Recent Calf Sightings Could Mean Improved Recovery of Whale Population

In 2018, no whale calves were spotted in their breeding ground off the Florida and Georgia coasts. It wasn’t until the end of December when the first calf was spotted and a total of 7 more were seen afterward.

Since then, more North Atlantic right whale calves were seen off the coast of New England, raising hope that the critically endangered species will not fall into complete extinction.

The plight of whales

If not for a moratorium on commercial whaling, whales would have been hunted down to extinction. Although they’re protected under the Endangered Species Act, their population remains low.

There are only an estimated 420 whales left today. If further action is not taken, scientists believed they will become functionally extinct by 2040.

Off the coast of Canada and the US, 20 deaths have been recorded since the summer of 2017. Since there have been fewer births over the years, the whale population is struggling to recover.

Whales continue to face a range of threats

Pollution and energy exploration contribute to damaged habitat.

Climate change reduces the production of krill, which is the whales’ primary food source. This also affects migration patterns.

But two of the biggest threats to their survival are ship strikes and entanglements in fishing gear.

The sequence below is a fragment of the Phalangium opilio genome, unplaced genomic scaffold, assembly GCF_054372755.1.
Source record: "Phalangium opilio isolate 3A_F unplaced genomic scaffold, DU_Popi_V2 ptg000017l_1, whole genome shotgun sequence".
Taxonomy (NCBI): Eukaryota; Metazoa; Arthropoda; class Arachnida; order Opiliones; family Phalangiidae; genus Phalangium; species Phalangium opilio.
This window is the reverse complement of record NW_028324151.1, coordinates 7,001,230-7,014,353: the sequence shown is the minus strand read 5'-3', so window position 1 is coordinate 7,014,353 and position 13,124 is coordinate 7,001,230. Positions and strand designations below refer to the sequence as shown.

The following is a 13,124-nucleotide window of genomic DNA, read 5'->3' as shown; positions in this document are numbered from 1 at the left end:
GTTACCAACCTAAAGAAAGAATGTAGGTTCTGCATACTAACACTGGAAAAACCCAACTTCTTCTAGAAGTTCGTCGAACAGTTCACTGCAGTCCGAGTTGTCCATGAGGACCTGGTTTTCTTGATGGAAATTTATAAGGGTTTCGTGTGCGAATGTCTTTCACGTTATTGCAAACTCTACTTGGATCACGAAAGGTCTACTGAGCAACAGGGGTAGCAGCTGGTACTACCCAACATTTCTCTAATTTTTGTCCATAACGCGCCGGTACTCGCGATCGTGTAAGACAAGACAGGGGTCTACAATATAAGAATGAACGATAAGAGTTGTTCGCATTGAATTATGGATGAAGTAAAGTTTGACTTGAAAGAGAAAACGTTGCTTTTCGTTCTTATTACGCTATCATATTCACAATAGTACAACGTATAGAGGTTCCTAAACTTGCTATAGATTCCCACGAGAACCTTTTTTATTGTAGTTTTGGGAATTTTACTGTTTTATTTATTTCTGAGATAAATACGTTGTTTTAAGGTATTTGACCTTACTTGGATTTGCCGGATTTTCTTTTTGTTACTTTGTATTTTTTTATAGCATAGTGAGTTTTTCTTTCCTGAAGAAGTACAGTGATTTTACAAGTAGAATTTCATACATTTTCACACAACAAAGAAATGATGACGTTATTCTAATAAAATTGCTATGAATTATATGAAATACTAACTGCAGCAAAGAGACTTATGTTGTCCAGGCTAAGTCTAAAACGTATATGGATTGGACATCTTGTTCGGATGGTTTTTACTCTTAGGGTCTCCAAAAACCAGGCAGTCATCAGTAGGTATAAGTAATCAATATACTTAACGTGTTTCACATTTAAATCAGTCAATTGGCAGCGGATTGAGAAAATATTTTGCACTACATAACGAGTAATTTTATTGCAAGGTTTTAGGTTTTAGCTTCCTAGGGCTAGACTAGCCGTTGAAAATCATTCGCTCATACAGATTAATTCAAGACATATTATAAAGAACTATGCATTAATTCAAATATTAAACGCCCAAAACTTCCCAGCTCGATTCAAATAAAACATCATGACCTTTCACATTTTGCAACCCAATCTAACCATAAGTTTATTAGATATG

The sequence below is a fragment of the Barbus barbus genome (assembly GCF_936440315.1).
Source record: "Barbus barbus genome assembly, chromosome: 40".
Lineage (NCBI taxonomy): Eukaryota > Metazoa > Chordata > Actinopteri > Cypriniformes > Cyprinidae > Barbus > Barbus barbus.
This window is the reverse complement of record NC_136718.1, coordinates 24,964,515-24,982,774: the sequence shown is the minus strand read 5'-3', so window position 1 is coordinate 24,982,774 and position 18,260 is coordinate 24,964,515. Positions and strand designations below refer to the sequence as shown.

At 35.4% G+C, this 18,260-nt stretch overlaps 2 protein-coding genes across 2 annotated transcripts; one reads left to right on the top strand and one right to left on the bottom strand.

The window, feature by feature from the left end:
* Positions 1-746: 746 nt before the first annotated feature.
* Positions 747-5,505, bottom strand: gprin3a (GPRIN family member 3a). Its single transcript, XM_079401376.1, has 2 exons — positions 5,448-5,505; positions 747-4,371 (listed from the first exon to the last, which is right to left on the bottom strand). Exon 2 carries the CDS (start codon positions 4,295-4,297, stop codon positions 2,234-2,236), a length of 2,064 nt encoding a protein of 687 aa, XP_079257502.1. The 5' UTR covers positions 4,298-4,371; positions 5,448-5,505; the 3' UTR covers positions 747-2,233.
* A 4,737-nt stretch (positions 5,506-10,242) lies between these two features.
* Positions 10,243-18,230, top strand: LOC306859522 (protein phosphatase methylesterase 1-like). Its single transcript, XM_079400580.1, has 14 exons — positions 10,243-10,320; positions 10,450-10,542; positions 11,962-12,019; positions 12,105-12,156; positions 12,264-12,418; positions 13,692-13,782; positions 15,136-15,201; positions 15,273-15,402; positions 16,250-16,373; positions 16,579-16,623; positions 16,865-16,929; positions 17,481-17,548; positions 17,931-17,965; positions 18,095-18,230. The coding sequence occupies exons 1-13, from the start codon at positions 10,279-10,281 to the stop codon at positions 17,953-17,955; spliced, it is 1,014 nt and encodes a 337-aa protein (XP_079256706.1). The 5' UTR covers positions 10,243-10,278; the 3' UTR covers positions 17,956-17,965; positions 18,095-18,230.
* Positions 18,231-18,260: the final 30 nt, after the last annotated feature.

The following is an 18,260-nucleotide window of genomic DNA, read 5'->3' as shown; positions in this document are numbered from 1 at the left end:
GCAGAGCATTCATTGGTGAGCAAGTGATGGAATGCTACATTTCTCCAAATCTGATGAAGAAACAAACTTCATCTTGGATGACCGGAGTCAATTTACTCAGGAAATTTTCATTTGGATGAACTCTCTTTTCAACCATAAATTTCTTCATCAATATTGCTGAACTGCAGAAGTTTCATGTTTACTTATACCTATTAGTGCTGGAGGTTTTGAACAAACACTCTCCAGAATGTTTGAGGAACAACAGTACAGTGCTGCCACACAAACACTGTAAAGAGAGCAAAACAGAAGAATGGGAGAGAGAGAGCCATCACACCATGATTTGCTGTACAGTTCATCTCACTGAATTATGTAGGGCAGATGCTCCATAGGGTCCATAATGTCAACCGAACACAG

During its annual migration, the North Atlantic right whales travel from coastal Atlantic Canada and New England, their northern feeding grounds, and to South Carolina, Georgia and Florida, their calving grounds, and then back.

Along the way, whales encounter plenty of fishing ropes hanging vertically, connecting gillnet gear and trap/pot to surface buoys.

Because they pass by some of the world’s busiest shipping lanes, they collide with ships, resulting in gruesome injuries.

They’re vulnerable to other dangers brought on by human activity as well.

Hope for the whale population

The Center for Coastal Studies recently saw mother and calf pairs off the coast of Massachusetts, the place where they head to each spring as they journey north to the waters of Canada. This brings the total of sightings in New England waters to three in 2019.

The director of the Right Whale Ecology Program at the Center for Coastal Studies, Charles “Stormy” Mayo, calls it a good sign that the calves managed to survive a perilous journey just to reach Cape Cod Bay, a protected nursery ground. Their relationship with their mother has been established, helping ensure their survival.

How long before the whale population becomes non-extinct?

Research scientist Philip Hamilton of the New England Aquarium’s Anderson Cabot Center for Ocean Life explains that “an average calf count of 17 each year” is needed to build the whale population. While the recent sightings are better than last year, “we’re not out of the woods yet,” he added.

As a way to reduce the risk of entanglements and ship strikes on North Atlantic right whales, Canada has closed six fisheries—snow crab, lobster, rock crab, whelk, Atlantic halibut, and winter flounder fisheries.

Defenders of Wildlife is also building support to have the SAVE Right Whales Act enacted, which will provide funding that will be used to develop technologies to help protect whales from ship strikes and entanglements with fishing ropes.

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